The nuclear threat is now greater than at any time since the 1980s.
While the number of nuclear warheads in the world is continuing its slow decline, both Russia and America have been investing heavily in modernizing their weapons and delivery systems. In the White House will soon be a famously irascible man who is also famously ignorant about nukes. In the Kremlin is the first Russian leader since Nikita Khrushchev to put the use of nuclear weapons on the table (paywall), and who has reveled in provoking Europe, sowing carnage in the Middle East, and destabilizing the US political process.
What’s scary is that of the two men, Vladimir Putin is the rational one.
It’s surely no accident that Putin spoke publicly about upgrading Russia’s nuclear arsenal the day before his annual marathon press conference: Clearly, he wanted to be asked about it with the whole world watching. What was unexpected was that Donald Trump reacted by tweeting that the US “must greatly strengthen and expand its nuclear capability.” Puzzling over what exactly he might have meant, the New York Times noted that where the Obama administration took a year of thought and 64 pages to express its nuclear policy, Trump had done it in a few moments and 140 characters.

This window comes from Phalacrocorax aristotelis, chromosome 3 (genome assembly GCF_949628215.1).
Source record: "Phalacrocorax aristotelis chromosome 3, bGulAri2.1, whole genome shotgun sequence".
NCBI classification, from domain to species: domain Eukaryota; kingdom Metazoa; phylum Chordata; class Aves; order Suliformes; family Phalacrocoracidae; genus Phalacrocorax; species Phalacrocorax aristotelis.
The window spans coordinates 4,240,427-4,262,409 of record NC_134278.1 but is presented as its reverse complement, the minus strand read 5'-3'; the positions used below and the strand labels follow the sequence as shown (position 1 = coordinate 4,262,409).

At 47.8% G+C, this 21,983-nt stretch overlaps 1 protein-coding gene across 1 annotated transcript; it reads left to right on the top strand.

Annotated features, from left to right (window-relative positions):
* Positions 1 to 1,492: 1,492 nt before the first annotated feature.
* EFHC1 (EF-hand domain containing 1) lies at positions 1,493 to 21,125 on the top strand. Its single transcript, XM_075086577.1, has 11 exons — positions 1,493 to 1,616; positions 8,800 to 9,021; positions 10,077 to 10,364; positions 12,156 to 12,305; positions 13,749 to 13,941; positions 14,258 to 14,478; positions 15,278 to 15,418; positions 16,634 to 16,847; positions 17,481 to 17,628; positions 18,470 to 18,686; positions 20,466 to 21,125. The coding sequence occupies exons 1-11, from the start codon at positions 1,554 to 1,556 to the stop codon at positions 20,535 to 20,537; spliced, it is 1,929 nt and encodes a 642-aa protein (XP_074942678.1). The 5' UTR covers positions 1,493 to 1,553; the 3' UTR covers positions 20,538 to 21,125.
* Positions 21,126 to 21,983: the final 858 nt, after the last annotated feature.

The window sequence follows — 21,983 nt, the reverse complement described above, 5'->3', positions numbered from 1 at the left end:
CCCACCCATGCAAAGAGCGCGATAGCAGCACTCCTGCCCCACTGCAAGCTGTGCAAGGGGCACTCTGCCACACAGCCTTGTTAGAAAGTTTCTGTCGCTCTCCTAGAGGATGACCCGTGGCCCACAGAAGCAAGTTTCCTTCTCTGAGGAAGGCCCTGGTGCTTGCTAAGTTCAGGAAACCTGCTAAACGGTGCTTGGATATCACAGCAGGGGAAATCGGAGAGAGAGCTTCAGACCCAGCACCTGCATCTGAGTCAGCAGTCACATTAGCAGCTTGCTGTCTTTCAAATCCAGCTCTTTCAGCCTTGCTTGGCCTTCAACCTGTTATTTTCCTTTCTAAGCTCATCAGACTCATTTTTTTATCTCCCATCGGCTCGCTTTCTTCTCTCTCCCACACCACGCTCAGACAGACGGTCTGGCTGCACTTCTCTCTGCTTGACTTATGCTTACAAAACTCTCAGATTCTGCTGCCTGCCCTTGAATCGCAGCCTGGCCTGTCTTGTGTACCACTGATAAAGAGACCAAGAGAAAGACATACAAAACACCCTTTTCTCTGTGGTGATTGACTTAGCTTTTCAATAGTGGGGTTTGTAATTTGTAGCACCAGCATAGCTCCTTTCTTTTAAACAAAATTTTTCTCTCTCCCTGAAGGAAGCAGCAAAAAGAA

Putin may have meant to manoeuvre the American political neophyte into a deal that leaves Russia unthreatened by US warheads. But if so he didn’t reckon with Trump’s tweet-from-the-hip approach. As chess champion Garry Kasparov has observed, Putin likes playing “geopolitical poker” with a strong enough nerve to out-bluff his Western opponents. This works when your opponents are rational and predictable. Trump, though, has said he believes the key to a nuclear deterrent is unpredictability.
Putin said he hopes for “businesslike and constructive” relations with Trump. If so, he should put aside the mind games and work on striking one of Trump’s beloved “deals.” Because we just don’t know when the billionaire might get bored of playing geopolitical poker and pull out a geopolitical gun.
This was published in the weekend edition of the Quartz Daily Brief. Sign up here for our newsletter, tailored for morning delivery in Asia, Europe and Africa, or the Americas.